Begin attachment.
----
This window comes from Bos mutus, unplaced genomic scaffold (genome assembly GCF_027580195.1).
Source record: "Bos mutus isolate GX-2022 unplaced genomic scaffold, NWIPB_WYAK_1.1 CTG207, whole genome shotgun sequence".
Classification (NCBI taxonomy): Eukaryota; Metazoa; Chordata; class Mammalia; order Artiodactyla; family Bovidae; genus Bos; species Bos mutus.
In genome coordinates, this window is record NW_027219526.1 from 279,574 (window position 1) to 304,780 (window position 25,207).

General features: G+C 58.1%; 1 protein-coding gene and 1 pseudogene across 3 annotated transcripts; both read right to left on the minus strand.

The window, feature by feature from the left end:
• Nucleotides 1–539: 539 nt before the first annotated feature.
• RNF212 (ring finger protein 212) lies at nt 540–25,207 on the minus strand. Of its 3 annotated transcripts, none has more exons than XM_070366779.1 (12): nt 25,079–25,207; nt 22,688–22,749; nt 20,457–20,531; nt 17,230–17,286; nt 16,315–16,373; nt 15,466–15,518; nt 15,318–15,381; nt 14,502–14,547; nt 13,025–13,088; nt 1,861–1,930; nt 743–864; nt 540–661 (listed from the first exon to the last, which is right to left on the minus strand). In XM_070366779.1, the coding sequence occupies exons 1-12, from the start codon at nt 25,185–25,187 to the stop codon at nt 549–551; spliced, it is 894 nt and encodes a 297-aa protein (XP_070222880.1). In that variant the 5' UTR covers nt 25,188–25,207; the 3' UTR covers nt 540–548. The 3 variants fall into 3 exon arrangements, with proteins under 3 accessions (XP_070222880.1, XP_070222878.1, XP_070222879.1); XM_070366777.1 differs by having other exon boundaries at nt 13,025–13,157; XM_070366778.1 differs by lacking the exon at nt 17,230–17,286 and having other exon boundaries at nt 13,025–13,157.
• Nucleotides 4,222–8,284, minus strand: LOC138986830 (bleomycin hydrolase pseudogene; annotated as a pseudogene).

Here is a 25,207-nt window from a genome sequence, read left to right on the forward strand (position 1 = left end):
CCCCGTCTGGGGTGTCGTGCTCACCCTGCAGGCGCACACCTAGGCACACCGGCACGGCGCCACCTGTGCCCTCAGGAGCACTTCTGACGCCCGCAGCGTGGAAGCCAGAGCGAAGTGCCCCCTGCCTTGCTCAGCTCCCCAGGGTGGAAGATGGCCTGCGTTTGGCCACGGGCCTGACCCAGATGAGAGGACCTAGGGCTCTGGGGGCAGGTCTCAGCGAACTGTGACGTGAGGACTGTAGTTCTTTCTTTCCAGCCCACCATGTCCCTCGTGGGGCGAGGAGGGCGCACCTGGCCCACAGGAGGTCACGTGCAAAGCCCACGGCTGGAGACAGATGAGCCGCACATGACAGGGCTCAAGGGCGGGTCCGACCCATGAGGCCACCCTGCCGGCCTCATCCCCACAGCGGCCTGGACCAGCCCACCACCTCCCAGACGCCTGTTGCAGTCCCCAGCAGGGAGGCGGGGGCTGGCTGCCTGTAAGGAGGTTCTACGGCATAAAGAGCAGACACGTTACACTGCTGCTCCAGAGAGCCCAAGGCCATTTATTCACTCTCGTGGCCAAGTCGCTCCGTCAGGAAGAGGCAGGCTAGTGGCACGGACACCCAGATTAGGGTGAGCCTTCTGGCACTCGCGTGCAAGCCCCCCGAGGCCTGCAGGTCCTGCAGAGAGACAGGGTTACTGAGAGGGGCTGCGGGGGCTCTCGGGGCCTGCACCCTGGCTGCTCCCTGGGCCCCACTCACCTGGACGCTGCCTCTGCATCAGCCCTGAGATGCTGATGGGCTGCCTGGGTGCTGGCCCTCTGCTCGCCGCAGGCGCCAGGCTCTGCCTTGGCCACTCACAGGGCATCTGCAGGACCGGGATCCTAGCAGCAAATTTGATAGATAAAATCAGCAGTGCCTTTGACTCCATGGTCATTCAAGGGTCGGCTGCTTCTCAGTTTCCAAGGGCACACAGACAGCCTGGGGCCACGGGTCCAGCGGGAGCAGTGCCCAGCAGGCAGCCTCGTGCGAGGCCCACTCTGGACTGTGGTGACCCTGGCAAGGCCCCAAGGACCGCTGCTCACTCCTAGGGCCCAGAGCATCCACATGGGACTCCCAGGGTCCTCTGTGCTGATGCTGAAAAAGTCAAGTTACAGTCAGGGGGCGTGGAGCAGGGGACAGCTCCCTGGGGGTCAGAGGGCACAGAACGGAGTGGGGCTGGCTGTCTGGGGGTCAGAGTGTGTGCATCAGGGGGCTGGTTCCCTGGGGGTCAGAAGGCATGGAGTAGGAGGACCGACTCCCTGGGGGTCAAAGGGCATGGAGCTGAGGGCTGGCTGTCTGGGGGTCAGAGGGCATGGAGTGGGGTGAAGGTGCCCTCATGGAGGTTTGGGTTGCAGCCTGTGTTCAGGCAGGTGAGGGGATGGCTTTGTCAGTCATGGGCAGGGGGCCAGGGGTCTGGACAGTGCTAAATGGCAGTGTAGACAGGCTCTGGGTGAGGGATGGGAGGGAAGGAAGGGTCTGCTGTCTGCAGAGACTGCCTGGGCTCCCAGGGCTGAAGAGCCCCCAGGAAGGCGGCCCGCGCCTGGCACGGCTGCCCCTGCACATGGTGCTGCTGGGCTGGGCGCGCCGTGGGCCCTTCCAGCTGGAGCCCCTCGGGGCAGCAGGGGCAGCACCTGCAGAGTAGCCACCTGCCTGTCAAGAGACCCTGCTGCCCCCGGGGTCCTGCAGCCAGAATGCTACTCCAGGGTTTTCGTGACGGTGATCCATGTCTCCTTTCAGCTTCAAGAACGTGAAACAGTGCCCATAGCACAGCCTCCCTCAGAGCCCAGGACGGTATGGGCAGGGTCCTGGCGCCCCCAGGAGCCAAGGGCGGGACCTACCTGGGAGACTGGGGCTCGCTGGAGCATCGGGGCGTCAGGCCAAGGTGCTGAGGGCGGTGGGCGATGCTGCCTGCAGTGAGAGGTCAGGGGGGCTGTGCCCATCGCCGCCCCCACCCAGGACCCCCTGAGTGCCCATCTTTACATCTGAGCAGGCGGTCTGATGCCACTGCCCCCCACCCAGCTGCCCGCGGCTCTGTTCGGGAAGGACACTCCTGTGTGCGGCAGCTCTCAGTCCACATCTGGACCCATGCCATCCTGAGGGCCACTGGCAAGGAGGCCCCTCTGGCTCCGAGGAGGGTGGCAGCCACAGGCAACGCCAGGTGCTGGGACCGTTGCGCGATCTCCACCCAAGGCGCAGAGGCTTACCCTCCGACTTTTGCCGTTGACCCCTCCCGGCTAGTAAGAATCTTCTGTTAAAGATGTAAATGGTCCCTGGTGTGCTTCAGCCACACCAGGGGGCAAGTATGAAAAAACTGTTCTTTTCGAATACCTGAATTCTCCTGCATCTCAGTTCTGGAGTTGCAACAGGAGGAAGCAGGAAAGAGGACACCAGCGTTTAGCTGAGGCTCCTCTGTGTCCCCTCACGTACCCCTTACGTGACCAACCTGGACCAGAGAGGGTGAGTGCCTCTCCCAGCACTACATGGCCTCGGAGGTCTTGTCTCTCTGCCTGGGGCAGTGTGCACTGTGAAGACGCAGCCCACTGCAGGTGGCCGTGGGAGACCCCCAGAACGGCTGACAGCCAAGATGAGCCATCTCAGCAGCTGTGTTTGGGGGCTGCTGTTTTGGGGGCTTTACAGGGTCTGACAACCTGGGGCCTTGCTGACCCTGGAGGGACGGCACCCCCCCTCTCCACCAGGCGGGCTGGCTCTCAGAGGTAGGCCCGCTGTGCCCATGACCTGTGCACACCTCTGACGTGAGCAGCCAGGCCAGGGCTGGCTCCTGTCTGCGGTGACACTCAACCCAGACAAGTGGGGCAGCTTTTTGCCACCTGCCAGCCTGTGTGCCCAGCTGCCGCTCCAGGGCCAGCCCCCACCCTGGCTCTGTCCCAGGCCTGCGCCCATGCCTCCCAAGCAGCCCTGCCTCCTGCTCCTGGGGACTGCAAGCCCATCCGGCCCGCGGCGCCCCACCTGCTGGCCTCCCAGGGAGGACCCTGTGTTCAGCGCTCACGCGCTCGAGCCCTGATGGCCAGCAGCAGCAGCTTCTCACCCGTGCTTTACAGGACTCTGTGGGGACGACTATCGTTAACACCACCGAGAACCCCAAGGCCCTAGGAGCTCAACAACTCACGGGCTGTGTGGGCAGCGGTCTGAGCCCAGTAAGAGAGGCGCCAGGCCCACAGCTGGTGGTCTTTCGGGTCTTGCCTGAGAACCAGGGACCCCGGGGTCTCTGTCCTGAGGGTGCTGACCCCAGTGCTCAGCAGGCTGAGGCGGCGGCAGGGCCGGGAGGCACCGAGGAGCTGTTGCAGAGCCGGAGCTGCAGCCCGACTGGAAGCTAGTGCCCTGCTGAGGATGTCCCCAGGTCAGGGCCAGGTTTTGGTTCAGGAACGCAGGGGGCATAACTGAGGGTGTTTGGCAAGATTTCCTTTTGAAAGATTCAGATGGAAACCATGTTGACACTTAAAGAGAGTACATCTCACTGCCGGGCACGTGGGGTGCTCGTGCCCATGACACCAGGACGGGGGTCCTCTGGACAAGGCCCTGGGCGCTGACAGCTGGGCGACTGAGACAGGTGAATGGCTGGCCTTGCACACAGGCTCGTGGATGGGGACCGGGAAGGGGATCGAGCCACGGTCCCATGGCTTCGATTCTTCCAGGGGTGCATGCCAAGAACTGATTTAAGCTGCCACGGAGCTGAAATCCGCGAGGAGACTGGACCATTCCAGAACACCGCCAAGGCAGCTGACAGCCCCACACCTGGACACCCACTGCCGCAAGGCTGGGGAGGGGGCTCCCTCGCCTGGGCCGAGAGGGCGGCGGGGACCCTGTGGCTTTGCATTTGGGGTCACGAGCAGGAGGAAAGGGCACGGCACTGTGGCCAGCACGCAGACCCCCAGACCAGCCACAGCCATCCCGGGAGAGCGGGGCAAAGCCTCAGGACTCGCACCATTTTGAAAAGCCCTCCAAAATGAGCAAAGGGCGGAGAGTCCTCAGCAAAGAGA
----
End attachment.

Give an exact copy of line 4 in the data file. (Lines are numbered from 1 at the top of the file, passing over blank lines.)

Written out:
In genome coordinates, this window is record NW_027219526.1 from 279,574 (window position 1) to 304,780 (window position 25,207).